The Taliban praises the Oslo talks as an "achievement in itself"

Representatives of the Taliban described the historic talks they are holding with Western diplomats in Oslo on Monday, which focus on the humanitarian crisis in Afghanistan, as an "achievement in itself", in the context of the first visit by the movement's figures to Europe since its return to Europe. Authority.

But the international community insists that the Taliban must respect human rights before resuming aid to Afghanistan, where more than half of the population is at risk of starvation.

The Taliban delegation, led by Foreign Minister Amir Khan Mottaki, will hold talks Monday with representatives of the United States, France, Britain, Germany, Italy, the European Union and Norway.

Closed talks, facilitated by Norway, are taking place at the "Surya Moria" hotel, located on a snow-covered hill outside Oslo.

Mottaki considered that just holding the meeting is an achievement. "Norway offering us this opportunity is an achievement in itself," he said in a press statement on Monday.

"We are confident that these meetings will lead to providing support to the humanitarian, health and education sectors in Afghanistan," he added.

The humanitarian situation in Afghanistan has deteriorated significantly since August, when the movement returned to power 20 years after it was ousted.

International aid has stopped, exacerbating the suffering of millions of people who were already starving after successive droughts.

"In parallel with our search with our allies, partners and humanitarian organizations on ways to resolve the humanitarian crisis, we will continue to engage in illusion-based diplomacy with the Taliban regarding our concerns and our interest in a stable Afghanistan that respects the rights of Human and university” for all local parties.

No country has yet recognized the Taliban government, but the movement hopes that these meetings will contribute to legitimizing its government.

Norway's Foreign Minister, Anneken Hoetfeldt, stressed Friday that the talks "will not constitute legitimization or recognition of the Taliban."

"But we have to talk to the authorities who are de facto running the country. We cannot allow the political situation to lead to an even worse humanitarian catastrophe.”

Meanwhile, the Taliban expressed their hope that the talks would "contribute to "transforming the atmosphere of war... to a situation of peace," according to what their government spokesman Zabihullah Mujahid told AFP on Saturday.

Since August, international aid that financed nearly 80 percent of Afghanistan's budget has been suspended, while the United States has frozen $9.5 billion in assets in the Afghan Central Bank.

Meanwhile, unemployment rates have skyrocketed, and government sector salaries have not been paid for months.

Today, the specter of hunger threatens 23 million Afghans, equivalent to 55 percent of the population, according to United Nations data, which indicates that it needs $4.4 billion from donor countries this year to deal with the humanitarian crisis.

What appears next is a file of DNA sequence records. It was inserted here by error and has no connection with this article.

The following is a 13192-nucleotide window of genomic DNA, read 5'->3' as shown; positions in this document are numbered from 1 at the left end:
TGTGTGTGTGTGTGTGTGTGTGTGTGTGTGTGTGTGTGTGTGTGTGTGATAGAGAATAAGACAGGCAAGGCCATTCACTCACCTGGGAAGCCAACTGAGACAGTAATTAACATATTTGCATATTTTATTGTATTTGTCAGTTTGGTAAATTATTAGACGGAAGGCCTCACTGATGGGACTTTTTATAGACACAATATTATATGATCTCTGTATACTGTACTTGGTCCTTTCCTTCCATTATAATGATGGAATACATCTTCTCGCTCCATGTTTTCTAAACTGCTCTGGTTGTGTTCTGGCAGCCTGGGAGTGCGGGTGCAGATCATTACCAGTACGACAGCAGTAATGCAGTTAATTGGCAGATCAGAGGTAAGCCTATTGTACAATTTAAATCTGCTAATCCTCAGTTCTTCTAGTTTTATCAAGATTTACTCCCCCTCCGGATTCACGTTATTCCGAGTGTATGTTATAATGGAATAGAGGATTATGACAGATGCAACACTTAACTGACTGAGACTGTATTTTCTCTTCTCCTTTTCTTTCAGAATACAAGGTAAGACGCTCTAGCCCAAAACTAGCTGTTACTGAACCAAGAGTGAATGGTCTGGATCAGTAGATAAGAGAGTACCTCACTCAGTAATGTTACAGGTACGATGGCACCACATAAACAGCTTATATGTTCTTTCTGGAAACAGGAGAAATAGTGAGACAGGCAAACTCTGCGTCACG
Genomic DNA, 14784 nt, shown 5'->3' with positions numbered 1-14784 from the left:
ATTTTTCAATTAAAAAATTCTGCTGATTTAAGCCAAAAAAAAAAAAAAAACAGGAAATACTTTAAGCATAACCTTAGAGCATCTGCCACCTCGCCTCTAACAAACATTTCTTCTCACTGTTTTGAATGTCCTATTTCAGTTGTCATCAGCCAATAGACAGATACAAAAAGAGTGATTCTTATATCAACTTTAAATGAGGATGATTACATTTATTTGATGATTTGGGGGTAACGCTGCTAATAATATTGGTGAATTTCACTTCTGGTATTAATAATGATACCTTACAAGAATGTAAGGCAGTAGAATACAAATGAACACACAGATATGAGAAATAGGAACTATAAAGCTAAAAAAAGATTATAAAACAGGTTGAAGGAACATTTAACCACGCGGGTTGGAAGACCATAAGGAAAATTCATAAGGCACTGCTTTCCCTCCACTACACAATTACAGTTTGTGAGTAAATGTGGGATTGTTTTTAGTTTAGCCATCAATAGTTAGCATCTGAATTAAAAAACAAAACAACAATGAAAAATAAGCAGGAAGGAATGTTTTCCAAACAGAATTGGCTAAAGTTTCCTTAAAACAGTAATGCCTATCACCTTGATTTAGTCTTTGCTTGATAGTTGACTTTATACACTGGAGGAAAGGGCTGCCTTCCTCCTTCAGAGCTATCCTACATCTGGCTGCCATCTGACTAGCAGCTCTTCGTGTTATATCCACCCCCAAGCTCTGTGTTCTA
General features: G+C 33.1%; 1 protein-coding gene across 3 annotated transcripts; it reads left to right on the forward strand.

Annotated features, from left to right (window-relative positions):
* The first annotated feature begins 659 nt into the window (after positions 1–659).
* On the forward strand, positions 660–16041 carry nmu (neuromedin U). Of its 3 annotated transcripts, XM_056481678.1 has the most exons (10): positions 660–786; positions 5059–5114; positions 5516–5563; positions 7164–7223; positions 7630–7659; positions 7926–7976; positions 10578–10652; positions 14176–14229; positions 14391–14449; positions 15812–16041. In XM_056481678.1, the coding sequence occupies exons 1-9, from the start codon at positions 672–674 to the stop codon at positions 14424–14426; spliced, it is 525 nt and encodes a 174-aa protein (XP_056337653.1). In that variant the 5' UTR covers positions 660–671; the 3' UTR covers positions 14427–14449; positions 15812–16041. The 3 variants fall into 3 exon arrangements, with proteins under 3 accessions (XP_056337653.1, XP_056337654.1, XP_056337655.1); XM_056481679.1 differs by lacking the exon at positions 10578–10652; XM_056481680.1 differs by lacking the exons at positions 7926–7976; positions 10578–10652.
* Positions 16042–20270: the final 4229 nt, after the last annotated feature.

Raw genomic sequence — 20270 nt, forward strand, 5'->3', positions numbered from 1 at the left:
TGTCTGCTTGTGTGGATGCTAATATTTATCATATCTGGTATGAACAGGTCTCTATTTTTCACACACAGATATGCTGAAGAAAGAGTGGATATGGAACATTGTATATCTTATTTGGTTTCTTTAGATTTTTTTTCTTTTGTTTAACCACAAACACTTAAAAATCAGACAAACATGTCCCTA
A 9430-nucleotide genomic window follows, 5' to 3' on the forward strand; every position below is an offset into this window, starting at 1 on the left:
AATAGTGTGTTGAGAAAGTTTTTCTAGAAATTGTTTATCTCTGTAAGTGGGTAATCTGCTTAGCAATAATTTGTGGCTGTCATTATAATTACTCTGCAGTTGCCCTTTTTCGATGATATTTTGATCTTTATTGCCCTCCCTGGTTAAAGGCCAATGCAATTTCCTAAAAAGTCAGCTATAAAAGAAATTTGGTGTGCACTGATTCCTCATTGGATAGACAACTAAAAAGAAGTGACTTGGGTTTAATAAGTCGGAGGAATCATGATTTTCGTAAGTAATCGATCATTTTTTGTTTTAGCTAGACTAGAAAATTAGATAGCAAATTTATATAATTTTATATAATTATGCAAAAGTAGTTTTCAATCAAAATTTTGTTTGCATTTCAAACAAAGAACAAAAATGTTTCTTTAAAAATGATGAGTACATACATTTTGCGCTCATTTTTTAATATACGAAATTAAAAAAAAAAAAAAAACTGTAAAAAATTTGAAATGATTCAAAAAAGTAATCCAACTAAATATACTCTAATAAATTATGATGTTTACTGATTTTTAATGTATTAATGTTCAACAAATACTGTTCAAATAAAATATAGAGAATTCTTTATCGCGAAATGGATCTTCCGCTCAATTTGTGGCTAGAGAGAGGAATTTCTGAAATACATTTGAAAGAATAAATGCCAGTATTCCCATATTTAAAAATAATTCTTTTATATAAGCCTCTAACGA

The international community is still waiting to know how the Islamist militants intend to rule Afghanistan, after they ignored the issue of human rights to a large extent during their first term between 1996 and 2001.

The Taliban insist they are becoming more moderate, but women are still largely prevented from working in the public sector and most secondary schools remain closed to girls.

Two activists disappeared this week after they were arrested from their homes in Kabul after participating in a demonstration.

On Sunday, the first day of the three-day visit of the Taliban delegation to Oslo, representatives of the movement met with figures from Afghan civil society, including activists and journalists, to discuss the issue of human rights.

"It was a positive ice-breaking meeting," women's rights activist Jamila Afghani told AFP.

She stressed that Taliban representatives "showed their goodwill (...) We will see if their actions match their words."

Meanwhile, Zabihullah Mujahid stressed in a tweet that "all Afghans must cooperate in order to achieve better political, economic and security results."

He pointed out that "the participants ... realized that there is no solution but mutual understanding and cooperation."

The 15-member delegation arrived on Saturday on a plane chartered by the Norwegian government.

Among them was Anas Haqqani, the leader of the "Haqqani Network", the most violent faction of the Taliban and responsible for some of the worst attacks in Afghanistan.

His participation was widely criticized on social media.

Norwegian media reported that a Norwegian of Afghan origin filed a complaint with the police in Oslo accusing Haqqani of war crimes.

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